Unlikely Voter

Poll Analysis and Election Projection

Posts Tagged ‘ Ohio ’

People love general election matchup polling. For some it’s the ultimate way to decide which candidate is the best choice to win a primary. But even if that’s true, it is possible to run such polls too soon.

Right now, it’s too soon to poll the 2016 Presidential race.

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Quinnipiac University put out a pair of polls this week I thought were interesting to note. Now, I have and still do think that it’s too soon to test general election Presidential matchups, so don’t think I’m reading a lot into these. But apart from that, I find it odd that Mitt Romney is doing better in Pennsylvania than he is in Ohio.

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While everyone focused on Mitt Romney and Rick Santorum in Ohio, a major Senate matchup was finalized in the state. Treasurer Josh Mandel was chosen as the Republican challenger to Senator Sherrod Brown.

Brown took advantage of a crippled Ohio GOP and a second midterm wave to knock off a two term incumbent. But can he keep this battleground state seat?

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The Republican party has held five primaries this cycle to date: New Hampshire, South Carolina, Florida, Michigan, and Arizona. Mitt Romney won the statewide vote in four of them, including the last three.

Super Tuesday tomorrow will shake all that up, of course. But Ohio looks to be one state Romney may come back to win from Rick Santorum.

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Quinnipiac put out a pair of new polls, focusing on the Republican primary race in Pennsylvania and in Ohio. They have some problems that limit their utility, but I believe they will get much attention today because of their top line results, so it’s time to take a look anyway.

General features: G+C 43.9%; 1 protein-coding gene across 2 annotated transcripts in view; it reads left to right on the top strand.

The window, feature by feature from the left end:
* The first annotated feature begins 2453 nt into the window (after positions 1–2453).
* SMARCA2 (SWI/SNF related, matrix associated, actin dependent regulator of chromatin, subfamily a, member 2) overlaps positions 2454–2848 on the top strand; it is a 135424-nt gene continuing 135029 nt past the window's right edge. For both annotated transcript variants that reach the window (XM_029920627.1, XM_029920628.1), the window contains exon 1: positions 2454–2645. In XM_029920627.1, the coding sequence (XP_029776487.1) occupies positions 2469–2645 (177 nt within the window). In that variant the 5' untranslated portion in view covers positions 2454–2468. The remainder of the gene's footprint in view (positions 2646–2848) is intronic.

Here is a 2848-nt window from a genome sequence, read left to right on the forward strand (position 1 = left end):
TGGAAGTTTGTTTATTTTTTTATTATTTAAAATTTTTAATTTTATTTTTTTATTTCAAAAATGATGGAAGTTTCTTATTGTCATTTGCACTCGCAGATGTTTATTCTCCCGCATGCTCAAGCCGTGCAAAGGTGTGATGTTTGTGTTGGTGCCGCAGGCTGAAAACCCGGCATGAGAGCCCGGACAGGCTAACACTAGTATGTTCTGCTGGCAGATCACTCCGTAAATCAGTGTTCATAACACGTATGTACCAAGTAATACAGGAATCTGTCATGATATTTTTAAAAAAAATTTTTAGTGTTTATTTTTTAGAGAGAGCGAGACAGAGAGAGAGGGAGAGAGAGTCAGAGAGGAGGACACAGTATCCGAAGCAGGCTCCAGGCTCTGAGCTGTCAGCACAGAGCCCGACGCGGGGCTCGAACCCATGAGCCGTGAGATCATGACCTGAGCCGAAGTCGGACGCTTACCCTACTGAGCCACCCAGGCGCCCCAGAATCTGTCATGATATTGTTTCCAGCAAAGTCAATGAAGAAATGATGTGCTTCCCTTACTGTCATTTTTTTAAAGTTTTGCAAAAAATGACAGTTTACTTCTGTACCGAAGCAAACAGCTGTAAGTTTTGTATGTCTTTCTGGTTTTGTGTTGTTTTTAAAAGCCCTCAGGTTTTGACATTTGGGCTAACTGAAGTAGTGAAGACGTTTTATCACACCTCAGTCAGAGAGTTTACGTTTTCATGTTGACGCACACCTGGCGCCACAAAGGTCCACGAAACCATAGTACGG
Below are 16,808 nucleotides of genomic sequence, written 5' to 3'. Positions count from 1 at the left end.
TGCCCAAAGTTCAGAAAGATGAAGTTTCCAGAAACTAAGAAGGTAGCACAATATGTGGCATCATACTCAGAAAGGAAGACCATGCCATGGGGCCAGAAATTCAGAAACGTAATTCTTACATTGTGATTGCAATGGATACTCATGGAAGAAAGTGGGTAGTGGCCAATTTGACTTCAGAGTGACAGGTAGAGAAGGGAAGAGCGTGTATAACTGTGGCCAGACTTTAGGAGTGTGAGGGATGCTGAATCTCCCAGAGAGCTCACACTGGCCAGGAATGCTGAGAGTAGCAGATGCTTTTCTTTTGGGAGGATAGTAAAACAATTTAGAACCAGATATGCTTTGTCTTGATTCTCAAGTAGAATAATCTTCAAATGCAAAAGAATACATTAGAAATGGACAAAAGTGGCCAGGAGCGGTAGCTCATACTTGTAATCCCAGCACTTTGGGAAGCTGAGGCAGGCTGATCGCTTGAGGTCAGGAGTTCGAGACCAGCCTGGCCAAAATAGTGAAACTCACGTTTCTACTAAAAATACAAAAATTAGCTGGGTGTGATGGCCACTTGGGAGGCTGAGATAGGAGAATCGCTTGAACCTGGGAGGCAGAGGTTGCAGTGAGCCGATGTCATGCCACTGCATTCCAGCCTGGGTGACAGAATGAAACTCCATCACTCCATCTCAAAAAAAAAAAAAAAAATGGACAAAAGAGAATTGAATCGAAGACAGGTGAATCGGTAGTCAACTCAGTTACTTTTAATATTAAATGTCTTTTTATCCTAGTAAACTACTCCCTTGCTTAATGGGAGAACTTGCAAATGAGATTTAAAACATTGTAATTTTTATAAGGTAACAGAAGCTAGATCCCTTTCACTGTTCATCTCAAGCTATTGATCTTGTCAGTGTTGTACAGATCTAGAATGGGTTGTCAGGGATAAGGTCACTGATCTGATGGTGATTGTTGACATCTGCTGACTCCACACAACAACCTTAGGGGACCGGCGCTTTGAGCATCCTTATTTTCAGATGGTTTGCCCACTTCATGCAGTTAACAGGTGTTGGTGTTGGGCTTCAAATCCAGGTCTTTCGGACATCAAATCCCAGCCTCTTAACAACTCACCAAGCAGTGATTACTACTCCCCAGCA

Why the attention? Romney bucks the national trend again to lead in both states.

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Since Governor Scott Walker and the Wisconsin Senate had a big uproar over unions of government employees, and that uproar has spread to states like Ohio, there’s been a great deal of issue polling on unions and collective bargaining. I tend to ignore all of it, just as I ignore most issue polling. I’ve gotten comments that this is a failure of the site in fact, that I don’t hit these things more.

I have a standard answer for why I tend to ignore issue polling, though: the results are volatile and easily manipulated, either accidentally or intentionally.

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Good evening. We have a great deal of new polling that’s flooded in. Much of it is interesting too, so rather than pick and choose which polls I’ll cover in depth and which I will omit, instead I’ll give a quick look at all the good ones.

We’ve got Senate races in Nevada, Connecticut, West Virginia, Ohio, New York, Missouri, and Delaware, plus races for Governor in Illinois, Rhode Island, New York, Hawaii, and Florida. I told you it was a lot.

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I’m beginning to think that it may be time to scale back my near-obsessive coverage of the Ohio Senate race. It’s been a rollercoaster, but Democrat Lee Fisher has not shown a lead over Republican Rob Portman since June.

The three new polls out, from Rasmussen Reports, SurveyUSA, and Fox News/POR don’t change that, either.

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For a long while I thought the Ohio Senate seat the one Republican held seat most likely to turn over to the Democrats, but that time is long gone. The numbers have shifted in Ohio. Democrat Lee Fisher hasn’t led Republican Rob Portman in a poll since June. Add in that incumbent Governor Ted Strickland is fading in his re-election bid against Republican John Kasich, and the environment created just might be too negative for Fisher to come back.

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Fisher fading in Ohio

By on August 17, 2010

According to Rasmussen’s latest, Rob Portman is holding a steady level of support in the Ohio Senate race. However the surge of support that Lee Fisher took after his primary win seems to be receding, which leaves Portman alone on top with a clear lead.

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